Policing demand: Pointing people in crisis to the right help
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We regularly receive calls into our Contact Management Centre, and our frontline frequently deal with incidents where mental health illness is a factor.
In the last year, 6.4% of all calls in to our 999 or 101 service were mental health related. Each year, on average, around 50% of mental health related calls we receive could have been directed elsewhere to health care professionals.
As a Police Force we know that we are not the best or most appropriate service to deal with people who are experiencing a mental health crisis. There are several agencies doing incredible work that would be far better equipped to support and help those experiencing a crisis or their friends and family. But we do appreciate it is not always possible when dealing with someone who is mentally unwell or experiencing a mental health crisis and calling the police seems like the only option.
Recognising the demand that mental health places on the Force, in the last five years we have introduced steps to ensure we can offer the best support and response to those struggling with mental health.
Our control room has provisions in place in the form of the mental health triage service funded jointly by the Office of the Police and Crime Commissioner (OPCC) and the Clinical Commissioning Groups (CCGs), where officers can access medical advice and liaise directly with mental health services.
In 2020 we also introduced Mental Health Tactical Advisors to the Force. Officers and staff who have additional training to better understand mental health concerns, rights for individuals, the legislation around mental health, local support available and how to manage individuals in the community who come to attention of the police.
Sergeant Tracey Holloway works with the Salisbury Area Community Policing Team and is a trained Mental Health Tactical Advisor for the Force.
Tracey said: “As a Tactical Advisor for the Force I work with partners across the community to identify individuals who have regular contact with the Force and where their actions and behaviour suggest mental health may be the underlying cause.
“Sometimes these individuals are known to mental health services, sometimes they are not.
“They come to the attention of myself and the team through various routes including when an individual is in a time of crisis, committing offences such as anti-social behaviour and harassment, or by exhibiting behaviour we would consider out of the ordinary, such as frequent calls into 999, 101 or other emergency service.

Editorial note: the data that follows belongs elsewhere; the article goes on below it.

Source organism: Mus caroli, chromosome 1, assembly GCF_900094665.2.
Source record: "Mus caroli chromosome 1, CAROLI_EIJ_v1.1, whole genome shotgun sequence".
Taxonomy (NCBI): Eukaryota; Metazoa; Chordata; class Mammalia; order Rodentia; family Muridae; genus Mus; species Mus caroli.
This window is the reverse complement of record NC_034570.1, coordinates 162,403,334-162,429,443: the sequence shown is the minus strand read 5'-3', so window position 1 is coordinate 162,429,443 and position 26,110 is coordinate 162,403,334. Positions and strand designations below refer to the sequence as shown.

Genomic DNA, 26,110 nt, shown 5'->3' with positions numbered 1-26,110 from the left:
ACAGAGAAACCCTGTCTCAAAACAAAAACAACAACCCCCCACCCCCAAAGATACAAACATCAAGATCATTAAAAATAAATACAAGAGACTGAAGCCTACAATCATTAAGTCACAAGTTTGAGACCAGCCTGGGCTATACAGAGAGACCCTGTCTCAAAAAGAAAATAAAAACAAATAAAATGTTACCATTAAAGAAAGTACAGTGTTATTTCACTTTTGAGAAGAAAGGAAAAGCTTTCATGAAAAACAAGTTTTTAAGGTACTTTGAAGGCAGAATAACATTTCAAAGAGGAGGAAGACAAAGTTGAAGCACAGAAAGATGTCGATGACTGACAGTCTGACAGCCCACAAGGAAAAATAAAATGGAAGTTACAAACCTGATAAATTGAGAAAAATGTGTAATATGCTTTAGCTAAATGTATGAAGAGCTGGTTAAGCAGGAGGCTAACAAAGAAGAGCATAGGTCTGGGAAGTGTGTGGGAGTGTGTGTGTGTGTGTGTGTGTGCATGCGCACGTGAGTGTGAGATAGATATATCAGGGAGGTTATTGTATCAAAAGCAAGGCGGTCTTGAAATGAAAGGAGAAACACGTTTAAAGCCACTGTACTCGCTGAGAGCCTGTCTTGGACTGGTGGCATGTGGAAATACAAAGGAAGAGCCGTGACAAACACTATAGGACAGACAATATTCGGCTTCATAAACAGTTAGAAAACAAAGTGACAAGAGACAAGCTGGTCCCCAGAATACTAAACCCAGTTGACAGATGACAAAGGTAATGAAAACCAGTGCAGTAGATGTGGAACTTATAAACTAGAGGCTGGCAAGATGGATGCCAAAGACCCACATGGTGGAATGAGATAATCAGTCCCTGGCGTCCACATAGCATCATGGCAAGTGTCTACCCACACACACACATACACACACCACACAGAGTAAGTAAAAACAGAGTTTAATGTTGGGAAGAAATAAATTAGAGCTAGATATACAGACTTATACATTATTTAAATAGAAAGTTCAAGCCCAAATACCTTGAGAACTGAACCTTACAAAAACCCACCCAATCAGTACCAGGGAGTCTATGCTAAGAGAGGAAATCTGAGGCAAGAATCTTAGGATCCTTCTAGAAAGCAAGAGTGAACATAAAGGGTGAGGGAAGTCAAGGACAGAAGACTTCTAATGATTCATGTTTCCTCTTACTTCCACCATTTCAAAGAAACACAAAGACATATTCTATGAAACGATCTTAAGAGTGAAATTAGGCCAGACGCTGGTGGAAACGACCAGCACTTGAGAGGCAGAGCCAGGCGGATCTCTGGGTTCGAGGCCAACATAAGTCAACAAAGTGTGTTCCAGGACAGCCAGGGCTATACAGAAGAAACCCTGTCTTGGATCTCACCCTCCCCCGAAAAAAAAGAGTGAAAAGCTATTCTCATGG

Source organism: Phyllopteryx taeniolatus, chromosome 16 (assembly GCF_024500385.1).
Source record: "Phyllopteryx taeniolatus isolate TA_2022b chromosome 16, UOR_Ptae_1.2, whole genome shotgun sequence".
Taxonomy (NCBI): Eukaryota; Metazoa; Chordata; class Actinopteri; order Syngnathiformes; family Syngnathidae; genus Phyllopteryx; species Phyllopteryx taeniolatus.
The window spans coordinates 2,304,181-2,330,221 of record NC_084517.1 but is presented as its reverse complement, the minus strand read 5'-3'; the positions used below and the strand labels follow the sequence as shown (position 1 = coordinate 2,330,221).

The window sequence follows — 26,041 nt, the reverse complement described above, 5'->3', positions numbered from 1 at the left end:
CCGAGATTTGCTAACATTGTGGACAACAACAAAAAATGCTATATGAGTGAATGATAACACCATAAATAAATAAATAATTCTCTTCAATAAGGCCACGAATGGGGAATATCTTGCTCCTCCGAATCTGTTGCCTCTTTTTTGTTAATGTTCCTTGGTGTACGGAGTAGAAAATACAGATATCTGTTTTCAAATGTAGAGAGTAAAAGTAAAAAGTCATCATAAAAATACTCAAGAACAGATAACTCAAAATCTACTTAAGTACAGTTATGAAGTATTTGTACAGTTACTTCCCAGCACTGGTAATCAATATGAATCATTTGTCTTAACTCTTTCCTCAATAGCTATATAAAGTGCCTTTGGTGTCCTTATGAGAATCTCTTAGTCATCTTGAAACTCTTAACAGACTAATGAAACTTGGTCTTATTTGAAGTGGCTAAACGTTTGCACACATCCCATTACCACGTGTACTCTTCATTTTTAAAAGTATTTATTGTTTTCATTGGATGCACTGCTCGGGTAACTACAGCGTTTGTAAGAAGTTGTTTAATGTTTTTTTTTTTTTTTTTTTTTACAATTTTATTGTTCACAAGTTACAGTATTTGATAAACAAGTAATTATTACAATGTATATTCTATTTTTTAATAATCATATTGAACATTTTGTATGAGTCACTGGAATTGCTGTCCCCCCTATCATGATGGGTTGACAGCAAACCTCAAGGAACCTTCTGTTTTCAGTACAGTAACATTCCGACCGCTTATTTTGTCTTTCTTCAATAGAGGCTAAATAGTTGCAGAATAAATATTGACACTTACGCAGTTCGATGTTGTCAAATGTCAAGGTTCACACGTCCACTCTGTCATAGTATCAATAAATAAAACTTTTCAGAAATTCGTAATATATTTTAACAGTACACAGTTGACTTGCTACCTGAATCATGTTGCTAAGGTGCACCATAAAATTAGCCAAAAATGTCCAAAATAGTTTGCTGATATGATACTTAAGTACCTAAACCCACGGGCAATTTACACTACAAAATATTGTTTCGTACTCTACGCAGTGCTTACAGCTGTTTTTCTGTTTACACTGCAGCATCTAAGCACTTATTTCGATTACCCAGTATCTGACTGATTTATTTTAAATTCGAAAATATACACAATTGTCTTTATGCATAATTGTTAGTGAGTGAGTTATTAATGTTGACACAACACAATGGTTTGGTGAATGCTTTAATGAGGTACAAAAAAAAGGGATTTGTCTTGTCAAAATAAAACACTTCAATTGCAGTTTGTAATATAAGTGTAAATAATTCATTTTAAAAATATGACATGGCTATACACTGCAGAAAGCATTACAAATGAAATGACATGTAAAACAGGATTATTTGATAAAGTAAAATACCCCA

“I meet regularly with partners to discuss individuals identified and to put care plans in place. Through these meetings I also get professional advice on how we as a force should deal with individuals when we come into contact with them.
“Through the care plans we aim to achieve the right outcome for that service user, whilst addressing any concerns for welfare and risk. Mostly we achieve this through referrals to other agencies, and discussions around the appropriate course of action, but on occasions, where necessary to keep people safe an arrest can be made under the mental health act.
“Mental health is one area of the areas of high demand for the Force and as a Mental Health Tactical Advisor and I play a role in helping to reduce the demand the placed upon our service.
“I have built trusted relationships with partners working in mental health, which has been incredibly valuable. I have learned to recognise patterns of behaviour which may indicate mental health illness and I know what steps I need to take to get help and support in place early before an individual’s mental health declines further.
“The Police are not the best service to support someone in a mental health crisis, but we will always do our best to support and help someone in need.
If you are currently experiencing a mental health crisis or supporting someone in crisis, you can call the Avon and Wiltshire Mental Health Partnership NHS Trust crisis line on 0800 953 1919.
If you have diagnosed mental health problems, 24/7 help is available from your intensive or recovery team. They will have provided you with the number to use. If you are feeling anxious you can talk with your GP or call 111.
Mental health is one of the areas of demand we are highlighting as part of our ‘Click or Call’ campaign this summer.
We are asking the public to help reduce demand placed upon the Force. In an emergency call 999 but for everything else, start online.